Peter Richman Spirer, a charismatic titan of the textile industry, passed away at home in Cartersville, Ga., on Friday, Sept. 11, after a brief illness.
Born August 6, 1931 in Brooklyn, N.Y., coming from a modest upbringing, Spirer was raised by a strong mother and a father whom he adored. At the University of Miami his passion was acting, and he roomed with famed Broadway composer Jerry Herman. However, at the last minute he decided to earn a business degree, knowing that would make for a better path toward financial stability. He completed the entire two-year business degree in a single year.
Shortly after graduation, Spirer married Ann Carmichael whom he met in college. He was recruited by R.H. Macy’s executive training program in New York and left after two years to go to work for his father-in-law, and eventual business partner, Tom Carmichael of Stitt and Howell, a major floor covering distributor. In the mid-1950s, Spirer accompanied Carmichael on his regular trips to the carpet manufacturers in Dalton.
In the late 1950s, Spirer and Ann divorced, and in 1961 he moved to Dalton with his new wife Dorothy, where he became vice president of sales at Painter Carpet Mills. He moved quickly up the ladder learning every detail of the business, becoming its president and, in 1969, selling his portion to Collins and Aikman.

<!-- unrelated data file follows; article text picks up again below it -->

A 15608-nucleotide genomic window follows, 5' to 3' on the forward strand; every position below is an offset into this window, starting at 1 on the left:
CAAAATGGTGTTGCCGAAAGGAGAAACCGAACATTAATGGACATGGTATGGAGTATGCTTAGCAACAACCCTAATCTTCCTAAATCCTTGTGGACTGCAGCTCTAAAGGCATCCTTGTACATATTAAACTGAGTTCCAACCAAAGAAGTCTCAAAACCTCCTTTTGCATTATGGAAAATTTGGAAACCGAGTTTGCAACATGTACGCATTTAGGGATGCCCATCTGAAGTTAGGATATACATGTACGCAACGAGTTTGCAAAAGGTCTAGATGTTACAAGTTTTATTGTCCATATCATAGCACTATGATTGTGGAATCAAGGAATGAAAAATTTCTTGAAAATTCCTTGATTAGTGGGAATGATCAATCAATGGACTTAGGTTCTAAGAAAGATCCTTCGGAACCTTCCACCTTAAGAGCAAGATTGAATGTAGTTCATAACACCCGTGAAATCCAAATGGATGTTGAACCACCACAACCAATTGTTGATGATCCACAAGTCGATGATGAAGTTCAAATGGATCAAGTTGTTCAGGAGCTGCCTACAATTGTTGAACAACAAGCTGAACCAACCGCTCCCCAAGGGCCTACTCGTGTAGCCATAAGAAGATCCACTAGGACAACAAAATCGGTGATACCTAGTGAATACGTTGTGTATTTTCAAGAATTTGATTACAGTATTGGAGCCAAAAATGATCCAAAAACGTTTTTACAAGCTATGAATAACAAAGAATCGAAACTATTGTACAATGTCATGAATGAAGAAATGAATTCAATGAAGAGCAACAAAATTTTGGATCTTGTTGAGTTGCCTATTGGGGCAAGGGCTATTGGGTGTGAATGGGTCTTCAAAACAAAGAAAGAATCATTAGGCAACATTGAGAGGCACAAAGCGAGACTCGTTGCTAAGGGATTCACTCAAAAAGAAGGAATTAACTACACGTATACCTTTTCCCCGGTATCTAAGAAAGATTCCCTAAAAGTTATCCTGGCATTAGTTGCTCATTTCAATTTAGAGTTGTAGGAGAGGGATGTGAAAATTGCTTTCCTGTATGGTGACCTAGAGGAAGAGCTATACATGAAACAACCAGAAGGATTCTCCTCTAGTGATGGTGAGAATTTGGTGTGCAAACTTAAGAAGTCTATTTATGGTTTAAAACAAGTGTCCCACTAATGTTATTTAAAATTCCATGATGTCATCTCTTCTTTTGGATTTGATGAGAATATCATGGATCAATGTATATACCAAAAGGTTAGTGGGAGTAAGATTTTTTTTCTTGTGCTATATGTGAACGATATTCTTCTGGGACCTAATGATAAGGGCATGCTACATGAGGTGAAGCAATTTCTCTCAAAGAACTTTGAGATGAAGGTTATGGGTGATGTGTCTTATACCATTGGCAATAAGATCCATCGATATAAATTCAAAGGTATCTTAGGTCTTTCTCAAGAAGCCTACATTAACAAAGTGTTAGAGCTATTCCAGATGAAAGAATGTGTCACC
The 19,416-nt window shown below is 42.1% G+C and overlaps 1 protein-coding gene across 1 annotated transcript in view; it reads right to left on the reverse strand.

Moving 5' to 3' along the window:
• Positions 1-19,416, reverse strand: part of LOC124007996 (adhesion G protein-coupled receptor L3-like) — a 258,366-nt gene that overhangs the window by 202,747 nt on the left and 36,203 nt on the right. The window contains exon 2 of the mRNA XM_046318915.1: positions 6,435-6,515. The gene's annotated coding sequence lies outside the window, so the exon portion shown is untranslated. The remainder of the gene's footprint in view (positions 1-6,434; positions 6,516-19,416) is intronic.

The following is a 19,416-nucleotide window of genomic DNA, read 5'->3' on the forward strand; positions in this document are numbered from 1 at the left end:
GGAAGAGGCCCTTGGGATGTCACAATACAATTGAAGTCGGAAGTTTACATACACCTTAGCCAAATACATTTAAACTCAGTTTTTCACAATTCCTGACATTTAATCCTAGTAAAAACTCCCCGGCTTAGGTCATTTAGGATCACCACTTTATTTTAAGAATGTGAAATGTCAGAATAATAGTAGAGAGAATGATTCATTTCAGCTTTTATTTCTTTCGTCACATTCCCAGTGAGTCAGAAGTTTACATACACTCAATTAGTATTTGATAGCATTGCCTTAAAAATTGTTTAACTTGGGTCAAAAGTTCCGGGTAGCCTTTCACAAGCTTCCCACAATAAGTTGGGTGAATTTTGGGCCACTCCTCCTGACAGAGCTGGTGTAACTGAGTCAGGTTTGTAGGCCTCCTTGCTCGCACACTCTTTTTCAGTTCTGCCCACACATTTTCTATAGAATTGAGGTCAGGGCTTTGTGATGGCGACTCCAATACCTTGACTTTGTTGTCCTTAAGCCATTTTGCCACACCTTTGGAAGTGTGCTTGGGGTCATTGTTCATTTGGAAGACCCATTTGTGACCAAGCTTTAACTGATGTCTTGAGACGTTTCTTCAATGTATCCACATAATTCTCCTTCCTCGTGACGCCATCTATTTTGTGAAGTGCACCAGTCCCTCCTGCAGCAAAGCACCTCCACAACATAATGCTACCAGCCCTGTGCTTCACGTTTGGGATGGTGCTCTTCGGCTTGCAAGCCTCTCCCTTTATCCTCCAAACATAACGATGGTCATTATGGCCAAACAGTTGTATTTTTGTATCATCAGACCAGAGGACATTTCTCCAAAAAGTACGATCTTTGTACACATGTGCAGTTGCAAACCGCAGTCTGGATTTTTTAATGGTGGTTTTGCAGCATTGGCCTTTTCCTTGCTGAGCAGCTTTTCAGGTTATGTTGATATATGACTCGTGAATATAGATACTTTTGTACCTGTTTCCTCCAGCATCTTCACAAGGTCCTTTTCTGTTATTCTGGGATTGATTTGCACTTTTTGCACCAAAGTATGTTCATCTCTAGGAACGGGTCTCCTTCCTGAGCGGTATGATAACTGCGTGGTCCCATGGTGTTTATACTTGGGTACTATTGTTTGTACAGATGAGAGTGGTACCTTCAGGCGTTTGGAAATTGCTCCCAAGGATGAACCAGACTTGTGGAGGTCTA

In 1970, Spirer started Tile Company of America (TCA) where he created the first of its kind carpet tiles. His next endeavor, Horizon Industries Inc., would be his greatest. Founded by Spirer in 1972, Horizon went from last in size of the world’s 300 manufacturers to one of the largest and most important carpet mills in the world. Introducing carpet fashion at a time when manufacturers only considered price, Horizon’s designs, texture and colors were unlike anything previously seen.
In 1974, Spirer applied for the patent on the tufted pile fabric concept of carpet manufacturing, which he invented while at Horizon. Horizon’s showroom at industry events were standing room only, dazzling customers with styles such as Le Plaid, Safari and Creme de la Creme. Creative marketing supported Horizon’s unique product platform. For the Safari collection, Spirer dispatched a team to the Zulu nation in South Africa to interview and photograph the tribesmen as they reacted to the faithfully reproduced animal skin designs. The resulting campaign put the Safari Collection on the map overnight, even catching the attention of The New York Times, which gave the promotion its 1976 “Hype Of The Year” award.